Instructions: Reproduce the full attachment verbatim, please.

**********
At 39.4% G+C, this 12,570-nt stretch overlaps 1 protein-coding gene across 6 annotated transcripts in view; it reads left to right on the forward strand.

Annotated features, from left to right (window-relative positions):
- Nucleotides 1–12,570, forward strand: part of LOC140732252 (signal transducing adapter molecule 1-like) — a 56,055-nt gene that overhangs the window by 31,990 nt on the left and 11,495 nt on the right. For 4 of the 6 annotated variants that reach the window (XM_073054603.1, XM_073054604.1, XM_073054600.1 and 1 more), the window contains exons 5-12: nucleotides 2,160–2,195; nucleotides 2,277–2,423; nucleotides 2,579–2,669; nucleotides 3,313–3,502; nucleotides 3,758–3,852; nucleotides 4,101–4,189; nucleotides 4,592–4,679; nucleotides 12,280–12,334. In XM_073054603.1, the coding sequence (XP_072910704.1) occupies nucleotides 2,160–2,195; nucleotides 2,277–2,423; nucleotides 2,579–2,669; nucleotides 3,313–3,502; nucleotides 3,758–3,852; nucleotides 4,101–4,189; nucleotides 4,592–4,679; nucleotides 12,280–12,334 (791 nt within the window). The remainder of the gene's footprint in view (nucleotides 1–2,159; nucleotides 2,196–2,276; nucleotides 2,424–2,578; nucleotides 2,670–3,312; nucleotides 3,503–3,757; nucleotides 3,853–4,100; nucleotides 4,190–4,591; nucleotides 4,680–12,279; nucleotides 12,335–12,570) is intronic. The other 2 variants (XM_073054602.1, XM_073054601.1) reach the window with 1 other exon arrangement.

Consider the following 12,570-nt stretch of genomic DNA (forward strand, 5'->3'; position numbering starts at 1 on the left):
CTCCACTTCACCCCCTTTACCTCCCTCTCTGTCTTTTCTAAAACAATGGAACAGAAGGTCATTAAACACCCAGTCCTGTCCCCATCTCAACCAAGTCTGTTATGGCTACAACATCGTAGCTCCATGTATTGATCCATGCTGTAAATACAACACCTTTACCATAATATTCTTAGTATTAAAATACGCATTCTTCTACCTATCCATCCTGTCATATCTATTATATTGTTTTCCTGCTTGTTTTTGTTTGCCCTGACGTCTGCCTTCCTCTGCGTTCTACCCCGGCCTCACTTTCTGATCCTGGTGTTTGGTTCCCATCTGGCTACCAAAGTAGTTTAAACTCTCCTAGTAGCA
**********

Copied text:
At 39.4% G+C, this 12,570-nt stretch overlaps 1 protein-coding gene across 6 annotated transcripts in view; it reads left to right on the forward strand.

Annotated features, from left to right (window-relative positions):
- Nucleotides 1–12,570, forward strand: part of LOC140732252 (signal transducing adapter molecule 1-like) — a 56,055-nt gene that overhangs the window by 31,990 nt on the left and 11,495 nt on the right. For 4 of the 6 annotated variants that reach the window (XM_073054603.1, XM_073054604.1, XM_073054600.1 and 1 more), the window contains exons 5-12: nucleotides 2,160–2,195; nucleotides 2,277–2,423; nucleotides 2,579–2,669; nucleotides 3,313–3,502; nucleotides 3,758–3,852; nucleotides 4,101–4,189; nucleotides 4,592–4,679; nucleotides 12,280–12,334. In XM_073054603.1, the coding sequence (XP_072910704.1) occupies nucleotides 2,160–2,195; nucleotides 2,277–2,423; nucleotides 2,579–2,669; nucleotides 3,313–3,502; nucleotides 3,758–3,852; nucleotides 4,101–4,189; nucleotides 4,592–4,679; nucleotides 12,280–12,334 (791 nt within the window). The remainder of the gene's footprint in view (nucleotides 1–2,159; nucleotides 2,196–2,276; nucleotides 2,424–2,578; nucleotides 2,670–3,312; nucleotides 3,503–3,757; nucleotides 3,853–4,100; nucleotides 4,190–4,591; nucleotides 4,680–12,279; nucleotides 12,335–12,570) is intronic. The other 2 variants (XM_073054602.1, XM_073054601.1) reach the window with 1 other exon arrangement.

Consider the following 12,570-nt stretch of genomic DNA (forward strand, 5'->3'; position numbering starts at 1 on the left):
CTCCACTTCACCCCCTTTACCTCCCTCTCTGTCTTTTCTAAAACAATGGAACAGAAGGTCATTAAACACCCAGTCCTGTCCCCATCTCAACCAAGTCTGTTATGGCTACAACATCGTAGCTCCATGTATTGATCCATGCTGTAAATACAACACCTTTACCATAATATTCTTAGTATTAAAATACGCATTCTTCTACCTATCCATCCTGTCATATCTATTATATTGTTTTCCTGCTTGTTTTTGTTTGCCCTGACGTCTGCCTTCCTCTGCGTTCTACCCCGGCCTCACTTTCTGATCCTGGTGTTTGGTTCCCATCTGGCTACCAAAGTAGTTTAAACTCTCCTAGTAGCA